As its name suggests ('conill' means rabbit) this place serves excellent rabbit dishes, but that’s not all, and even seafood dishes have their place on the menu here, including cuttlefish meatballs with and prawns with cuttlefish ink. However, the dishes that have won awards are the cannelloni, pigs’ trotters with prunes and pine kernels, and the shoulder of rabbit. More than 100 years of history endorse the good work of this well-known restaurant in Capellades.
The restaurant at Hotel Robert is located at the foot of the mountain top village of La Pobla de Claramunt, which is crowned by a magnificent castle. It makes for a great outing so better fill up first with this restaurant’s exquisite stuffed onions or equally excellent duck with turnips. Top quality Catalan cuisine.
Following the completion of the building work on the dual carriageway between Barcelona and Lleida, this restaurant has lost the privilege of lying practically equidistant between the two cities and therefore being an almost obligatory port of call for drivers looking for breakfast, lunch or dinner. But it’s still worth coming here for its traditional and more daring dishes that are inspired by Mediterranean cuisine. Rooms are also available.
This farmhouse for rural tourism takes its name from the stream that runs alongside it. You'll find many more natural attractions around the house, such as a lush forest filled with white pine trees and different species of oak trees. The house itself is divided into three lodging areas (designated as air, land and fire), which share some common spaces, such as the swimming pool, spa, patio and sports areas.
The hotel managers describe it as 'a bit of paradise among the vineyards'. And we have to agree. The hotel is inside a 16th-century farmhouse surrounded by the region's most popular plant, as well as woods, and it offers spectacular views from any of its dozen rooms. Also notable is its spa, and the good-quality Tribia restaurant, as well as the cellar where they make their wines.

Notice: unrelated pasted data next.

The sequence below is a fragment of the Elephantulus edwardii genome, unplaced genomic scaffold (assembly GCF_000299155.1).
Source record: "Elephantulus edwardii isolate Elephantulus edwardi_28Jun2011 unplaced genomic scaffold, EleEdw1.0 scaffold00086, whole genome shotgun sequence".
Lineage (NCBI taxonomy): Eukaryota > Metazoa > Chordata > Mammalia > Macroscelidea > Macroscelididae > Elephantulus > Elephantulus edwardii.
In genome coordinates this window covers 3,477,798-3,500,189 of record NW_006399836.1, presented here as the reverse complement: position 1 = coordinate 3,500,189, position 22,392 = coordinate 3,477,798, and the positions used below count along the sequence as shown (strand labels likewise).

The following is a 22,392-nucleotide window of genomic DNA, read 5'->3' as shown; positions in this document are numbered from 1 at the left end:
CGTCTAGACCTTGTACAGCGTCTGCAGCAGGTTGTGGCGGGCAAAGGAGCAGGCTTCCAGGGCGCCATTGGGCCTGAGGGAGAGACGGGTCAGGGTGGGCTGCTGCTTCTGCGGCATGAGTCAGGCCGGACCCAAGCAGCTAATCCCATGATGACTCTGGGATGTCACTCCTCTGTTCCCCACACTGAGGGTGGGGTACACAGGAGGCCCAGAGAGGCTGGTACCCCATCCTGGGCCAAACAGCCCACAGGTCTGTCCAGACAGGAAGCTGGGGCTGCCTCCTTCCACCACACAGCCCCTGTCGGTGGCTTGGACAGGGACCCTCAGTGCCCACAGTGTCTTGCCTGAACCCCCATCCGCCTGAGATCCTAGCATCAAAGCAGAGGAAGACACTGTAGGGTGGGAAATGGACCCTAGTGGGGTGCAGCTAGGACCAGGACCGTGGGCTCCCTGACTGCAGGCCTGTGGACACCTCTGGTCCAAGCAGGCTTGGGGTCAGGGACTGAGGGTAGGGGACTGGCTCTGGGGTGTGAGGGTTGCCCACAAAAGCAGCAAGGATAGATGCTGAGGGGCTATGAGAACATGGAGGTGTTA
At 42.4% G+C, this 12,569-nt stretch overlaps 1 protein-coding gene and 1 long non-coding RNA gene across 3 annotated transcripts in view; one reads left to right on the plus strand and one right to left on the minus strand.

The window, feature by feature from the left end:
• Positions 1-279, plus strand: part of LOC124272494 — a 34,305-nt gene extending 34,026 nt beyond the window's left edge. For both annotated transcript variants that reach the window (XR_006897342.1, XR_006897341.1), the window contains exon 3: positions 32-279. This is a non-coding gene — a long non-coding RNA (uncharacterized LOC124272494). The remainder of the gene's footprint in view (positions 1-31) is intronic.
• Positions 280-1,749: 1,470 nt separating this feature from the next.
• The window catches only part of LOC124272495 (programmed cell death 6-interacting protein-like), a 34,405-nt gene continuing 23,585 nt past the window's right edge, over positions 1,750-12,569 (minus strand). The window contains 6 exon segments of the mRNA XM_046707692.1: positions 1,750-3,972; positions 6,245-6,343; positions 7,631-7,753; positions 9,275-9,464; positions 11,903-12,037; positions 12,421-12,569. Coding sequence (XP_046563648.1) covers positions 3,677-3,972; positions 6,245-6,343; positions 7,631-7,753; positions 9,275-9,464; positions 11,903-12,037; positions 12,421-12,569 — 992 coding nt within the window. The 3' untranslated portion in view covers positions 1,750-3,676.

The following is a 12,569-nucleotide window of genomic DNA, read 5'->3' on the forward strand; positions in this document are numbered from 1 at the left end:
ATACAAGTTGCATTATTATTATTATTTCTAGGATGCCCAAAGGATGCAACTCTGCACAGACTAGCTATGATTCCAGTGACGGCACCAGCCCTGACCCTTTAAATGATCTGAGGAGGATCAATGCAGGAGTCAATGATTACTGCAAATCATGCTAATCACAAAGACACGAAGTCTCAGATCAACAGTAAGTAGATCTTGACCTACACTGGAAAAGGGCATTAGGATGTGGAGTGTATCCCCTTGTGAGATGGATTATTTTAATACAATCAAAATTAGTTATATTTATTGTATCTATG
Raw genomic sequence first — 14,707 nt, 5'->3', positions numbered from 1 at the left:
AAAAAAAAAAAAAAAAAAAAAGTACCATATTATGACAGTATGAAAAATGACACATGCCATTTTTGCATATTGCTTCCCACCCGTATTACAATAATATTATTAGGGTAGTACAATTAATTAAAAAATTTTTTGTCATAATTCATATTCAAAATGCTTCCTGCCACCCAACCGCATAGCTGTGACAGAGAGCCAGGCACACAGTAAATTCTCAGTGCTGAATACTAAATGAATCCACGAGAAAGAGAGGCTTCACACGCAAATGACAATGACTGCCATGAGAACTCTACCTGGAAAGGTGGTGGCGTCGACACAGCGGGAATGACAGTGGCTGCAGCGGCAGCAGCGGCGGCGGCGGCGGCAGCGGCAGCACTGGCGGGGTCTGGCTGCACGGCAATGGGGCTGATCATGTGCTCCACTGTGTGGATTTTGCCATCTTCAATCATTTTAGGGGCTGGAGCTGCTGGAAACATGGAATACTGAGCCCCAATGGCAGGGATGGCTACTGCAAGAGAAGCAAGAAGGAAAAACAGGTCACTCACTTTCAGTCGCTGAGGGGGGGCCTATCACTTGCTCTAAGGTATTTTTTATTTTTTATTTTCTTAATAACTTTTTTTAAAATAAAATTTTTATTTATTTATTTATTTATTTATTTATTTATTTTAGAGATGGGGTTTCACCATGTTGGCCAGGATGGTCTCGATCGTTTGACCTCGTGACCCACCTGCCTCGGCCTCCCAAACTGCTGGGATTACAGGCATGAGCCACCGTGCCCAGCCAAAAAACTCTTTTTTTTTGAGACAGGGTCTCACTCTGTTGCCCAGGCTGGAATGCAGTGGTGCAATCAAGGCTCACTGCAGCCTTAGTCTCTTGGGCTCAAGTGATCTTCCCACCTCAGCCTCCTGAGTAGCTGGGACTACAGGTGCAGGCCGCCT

This 17th-century farmhouse has been remodelled to provide rural accommodations and sleeps around 15 guests – they rent the whole place out rather than splitting up the house. A couple of their most attractive features are the surroundings and the panoramic views you can see from the house. Outside you'll find a swimming pool, garden and barbecue, while inside you have all you need for a lovely stay.
Located in the town of Calaf, this two-star hotel is ideal for anyone in the area for business or pleasure. Each of the ten rooms is different, well-decorated and fully equipped. You'll be treated very well by the staff in this hotel that, while simple, makes you feel at home.
In this isolated spot with a romantic air about it you can rest up and enjoy the tranquil surrounds, if that's what you're looking for. They don't rent out the whole house, but instead rent out individiual rooms – all spacious and with private bath. You can choose half board if you want, and they also cook dinners by special order. We recommend that you have dinner there at least, partly because, as mentioned above, it's a bit far away from anything else, and also because they serve up some delectable home-made dishes.
Tracing its origins back to 1949 and located in the industrial heritage Rec neighbourhood, the Igualada leather museum was first opened in the 1990s in the old 19th-century Cal Boyer cotton factory. It offers four circuits: 'Man and water', 'From the pit to the pumps', 'Leather in history' and 'The world of leather'. The other centre is set in the old 18th-century Cal Granotes tannery, where you can learn everything about the tanning process in the preindustrial era.
A popular destination for school trips and attracting more than 30,000 people every year, the Capellades Paper Mill Museum is also worth visiting for adults. Inaugurated in 1961 in one of the town’s seventh-century mills, the museum has a collection illustrating seven centuries of paper production and culture through visits and workshops. The mill still generates half of its income from the sale of paper made using traditional techniques.
Rather than amenities, castles are monuments, and this is one of 13 castles run by the History Museum of Catalonia. With more than 1,000 years of history, Claramunt Castle is one of the icons of the region, one of the most spectacular forts in the country and the main attraction of the region’s Border Castle Trail. Access is on foot, but the 25-minute walk to the top of the hill will be well-rewarded. The trail also includes the castles of Òdena, Tossa, Miralles and Vilademàger.